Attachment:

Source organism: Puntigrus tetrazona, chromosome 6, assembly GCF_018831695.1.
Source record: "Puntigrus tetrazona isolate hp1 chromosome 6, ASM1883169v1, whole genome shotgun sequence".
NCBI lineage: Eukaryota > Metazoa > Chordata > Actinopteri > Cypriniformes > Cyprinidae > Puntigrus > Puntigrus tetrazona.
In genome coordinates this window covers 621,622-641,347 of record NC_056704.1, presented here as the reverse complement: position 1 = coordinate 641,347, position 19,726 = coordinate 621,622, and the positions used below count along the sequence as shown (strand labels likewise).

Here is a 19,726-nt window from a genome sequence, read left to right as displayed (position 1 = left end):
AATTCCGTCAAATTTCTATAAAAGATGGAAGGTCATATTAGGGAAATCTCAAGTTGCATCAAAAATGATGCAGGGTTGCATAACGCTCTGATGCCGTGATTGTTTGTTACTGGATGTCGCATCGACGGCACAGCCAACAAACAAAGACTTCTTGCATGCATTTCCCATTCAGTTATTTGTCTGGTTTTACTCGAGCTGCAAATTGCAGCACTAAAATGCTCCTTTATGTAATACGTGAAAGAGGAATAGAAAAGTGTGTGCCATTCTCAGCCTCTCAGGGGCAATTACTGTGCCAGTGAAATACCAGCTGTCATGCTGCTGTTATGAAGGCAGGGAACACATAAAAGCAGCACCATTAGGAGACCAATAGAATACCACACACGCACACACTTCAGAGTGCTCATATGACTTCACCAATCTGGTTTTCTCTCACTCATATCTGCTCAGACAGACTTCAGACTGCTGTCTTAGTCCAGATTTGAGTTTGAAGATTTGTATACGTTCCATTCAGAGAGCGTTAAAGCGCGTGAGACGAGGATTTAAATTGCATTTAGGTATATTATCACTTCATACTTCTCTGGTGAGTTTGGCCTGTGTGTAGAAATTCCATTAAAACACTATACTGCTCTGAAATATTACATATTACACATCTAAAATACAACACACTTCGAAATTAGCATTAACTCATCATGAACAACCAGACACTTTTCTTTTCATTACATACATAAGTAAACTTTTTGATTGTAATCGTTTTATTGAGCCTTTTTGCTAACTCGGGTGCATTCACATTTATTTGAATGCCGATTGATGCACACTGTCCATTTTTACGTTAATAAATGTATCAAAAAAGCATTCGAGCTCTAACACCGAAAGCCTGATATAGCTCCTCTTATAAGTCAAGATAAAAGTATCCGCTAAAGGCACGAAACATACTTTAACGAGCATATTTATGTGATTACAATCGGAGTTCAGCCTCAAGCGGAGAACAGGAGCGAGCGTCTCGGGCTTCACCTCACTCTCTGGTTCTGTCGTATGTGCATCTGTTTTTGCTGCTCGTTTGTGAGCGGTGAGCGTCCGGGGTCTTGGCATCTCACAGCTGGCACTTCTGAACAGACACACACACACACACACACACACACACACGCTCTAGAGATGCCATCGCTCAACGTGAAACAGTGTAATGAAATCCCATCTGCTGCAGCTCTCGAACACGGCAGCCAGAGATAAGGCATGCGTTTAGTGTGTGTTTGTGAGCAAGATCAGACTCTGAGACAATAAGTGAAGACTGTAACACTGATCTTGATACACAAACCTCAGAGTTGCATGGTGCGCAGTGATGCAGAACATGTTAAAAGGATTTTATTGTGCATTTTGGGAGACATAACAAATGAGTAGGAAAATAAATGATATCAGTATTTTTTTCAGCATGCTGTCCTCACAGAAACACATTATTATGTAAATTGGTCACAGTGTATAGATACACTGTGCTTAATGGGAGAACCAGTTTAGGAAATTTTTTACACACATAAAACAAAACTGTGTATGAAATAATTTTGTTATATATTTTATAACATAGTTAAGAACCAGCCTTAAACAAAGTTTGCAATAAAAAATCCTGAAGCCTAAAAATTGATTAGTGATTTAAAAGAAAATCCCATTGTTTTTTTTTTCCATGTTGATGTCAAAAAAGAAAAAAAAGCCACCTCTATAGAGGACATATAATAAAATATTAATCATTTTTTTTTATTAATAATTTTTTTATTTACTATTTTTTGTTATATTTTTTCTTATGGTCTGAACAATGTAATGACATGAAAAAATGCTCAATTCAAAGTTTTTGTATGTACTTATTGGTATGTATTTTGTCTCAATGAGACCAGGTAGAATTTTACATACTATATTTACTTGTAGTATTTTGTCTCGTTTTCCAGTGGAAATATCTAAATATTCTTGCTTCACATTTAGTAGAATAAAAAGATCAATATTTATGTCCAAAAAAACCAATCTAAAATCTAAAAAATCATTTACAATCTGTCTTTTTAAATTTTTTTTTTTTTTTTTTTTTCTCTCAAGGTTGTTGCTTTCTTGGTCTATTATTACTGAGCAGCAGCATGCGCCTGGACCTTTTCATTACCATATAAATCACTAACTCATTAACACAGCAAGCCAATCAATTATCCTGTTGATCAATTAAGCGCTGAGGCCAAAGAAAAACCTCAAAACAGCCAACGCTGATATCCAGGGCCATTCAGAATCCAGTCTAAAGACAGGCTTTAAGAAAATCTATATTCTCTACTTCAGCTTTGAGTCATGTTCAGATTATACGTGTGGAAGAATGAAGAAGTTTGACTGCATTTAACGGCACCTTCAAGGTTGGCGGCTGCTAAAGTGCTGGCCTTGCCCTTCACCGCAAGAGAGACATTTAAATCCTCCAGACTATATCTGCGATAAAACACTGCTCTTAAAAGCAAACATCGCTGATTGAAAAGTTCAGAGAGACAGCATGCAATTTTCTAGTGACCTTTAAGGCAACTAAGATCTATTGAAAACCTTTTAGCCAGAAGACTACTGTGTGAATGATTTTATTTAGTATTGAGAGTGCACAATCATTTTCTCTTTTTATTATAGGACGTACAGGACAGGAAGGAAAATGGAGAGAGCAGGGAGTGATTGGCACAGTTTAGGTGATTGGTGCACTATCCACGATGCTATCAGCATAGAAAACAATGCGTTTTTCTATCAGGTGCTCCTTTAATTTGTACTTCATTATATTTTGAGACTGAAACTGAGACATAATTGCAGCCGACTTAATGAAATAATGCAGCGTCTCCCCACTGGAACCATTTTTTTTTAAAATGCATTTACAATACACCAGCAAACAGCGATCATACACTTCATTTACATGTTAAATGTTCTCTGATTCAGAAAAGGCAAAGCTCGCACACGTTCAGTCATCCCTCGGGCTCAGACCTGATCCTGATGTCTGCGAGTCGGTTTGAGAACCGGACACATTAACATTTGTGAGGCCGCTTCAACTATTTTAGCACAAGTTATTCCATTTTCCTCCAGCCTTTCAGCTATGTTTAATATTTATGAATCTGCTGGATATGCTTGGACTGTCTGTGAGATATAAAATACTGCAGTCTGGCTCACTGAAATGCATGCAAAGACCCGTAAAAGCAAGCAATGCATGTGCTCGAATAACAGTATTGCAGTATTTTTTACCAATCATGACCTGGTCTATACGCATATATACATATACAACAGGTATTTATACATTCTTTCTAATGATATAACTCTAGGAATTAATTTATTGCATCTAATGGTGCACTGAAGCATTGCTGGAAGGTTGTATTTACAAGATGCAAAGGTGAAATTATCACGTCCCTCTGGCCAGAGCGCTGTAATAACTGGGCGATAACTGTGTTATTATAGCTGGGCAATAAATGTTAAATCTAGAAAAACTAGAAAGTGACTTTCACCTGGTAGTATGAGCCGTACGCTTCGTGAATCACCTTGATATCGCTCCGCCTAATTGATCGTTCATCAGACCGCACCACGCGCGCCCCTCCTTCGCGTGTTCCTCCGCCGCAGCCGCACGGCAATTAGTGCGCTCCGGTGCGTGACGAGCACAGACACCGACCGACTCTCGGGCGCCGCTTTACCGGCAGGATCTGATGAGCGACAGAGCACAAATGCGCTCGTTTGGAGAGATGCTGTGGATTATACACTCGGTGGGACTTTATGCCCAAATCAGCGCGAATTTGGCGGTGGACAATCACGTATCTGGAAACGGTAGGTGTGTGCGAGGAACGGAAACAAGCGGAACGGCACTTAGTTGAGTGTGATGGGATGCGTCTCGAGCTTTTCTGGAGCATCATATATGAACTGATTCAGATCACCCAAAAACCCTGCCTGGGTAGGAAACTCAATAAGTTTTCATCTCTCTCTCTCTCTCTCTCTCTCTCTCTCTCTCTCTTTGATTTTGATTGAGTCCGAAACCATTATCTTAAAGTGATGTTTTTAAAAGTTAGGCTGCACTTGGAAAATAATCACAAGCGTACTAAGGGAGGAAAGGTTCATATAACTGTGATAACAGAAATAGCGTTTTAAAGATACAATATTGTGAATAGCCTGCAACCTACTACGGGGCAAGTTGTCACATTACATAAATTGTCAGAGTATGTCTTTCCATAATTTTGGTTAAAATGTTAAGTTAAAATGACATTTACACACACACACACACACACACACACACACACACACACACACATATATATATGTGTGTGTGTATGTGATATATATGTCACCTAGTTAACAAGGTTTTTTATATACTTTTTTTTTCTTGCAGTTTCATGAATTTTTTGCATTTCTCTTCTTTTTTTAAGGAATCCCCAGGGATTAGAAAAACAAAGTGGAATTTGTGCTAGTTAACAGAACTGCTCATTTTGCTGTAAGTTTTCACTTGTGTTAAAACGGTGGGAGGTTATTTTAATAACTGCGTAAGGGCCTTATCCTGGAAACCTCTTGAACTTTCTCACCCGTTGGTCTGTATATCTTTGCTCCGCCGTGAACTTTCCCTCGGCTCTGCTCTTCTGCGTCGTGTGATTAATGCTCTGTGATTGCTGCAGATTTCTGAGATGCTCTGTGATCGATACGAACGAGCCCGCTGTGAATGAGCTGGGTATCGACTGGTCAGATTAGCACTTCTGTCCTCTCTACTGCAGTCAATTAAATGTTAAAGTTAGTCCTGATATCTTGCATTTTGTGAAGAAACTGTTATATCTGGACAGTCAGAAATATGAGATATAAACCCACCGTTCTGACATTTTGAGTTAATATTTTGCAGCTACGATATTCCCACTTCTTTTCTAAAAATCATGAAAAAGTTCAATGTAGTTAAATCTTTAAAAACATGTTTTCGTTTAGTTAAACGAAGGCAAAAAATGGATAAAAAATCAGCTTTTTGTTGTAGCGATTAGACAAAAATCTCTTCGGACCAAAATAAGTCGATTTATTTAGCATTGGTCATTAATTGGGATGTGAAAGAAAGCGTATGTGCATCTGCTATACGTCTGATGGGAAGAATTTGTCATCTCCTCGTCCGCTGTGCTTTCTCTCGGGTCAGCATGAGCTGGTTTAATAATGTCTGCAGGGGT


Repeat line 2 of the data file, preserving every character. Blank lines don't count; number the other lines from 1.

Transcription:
Source record: "Puntigrus tetrazona isolate hp1 chromosome 6, ASM1883169v1, whole genome shotgun sequence".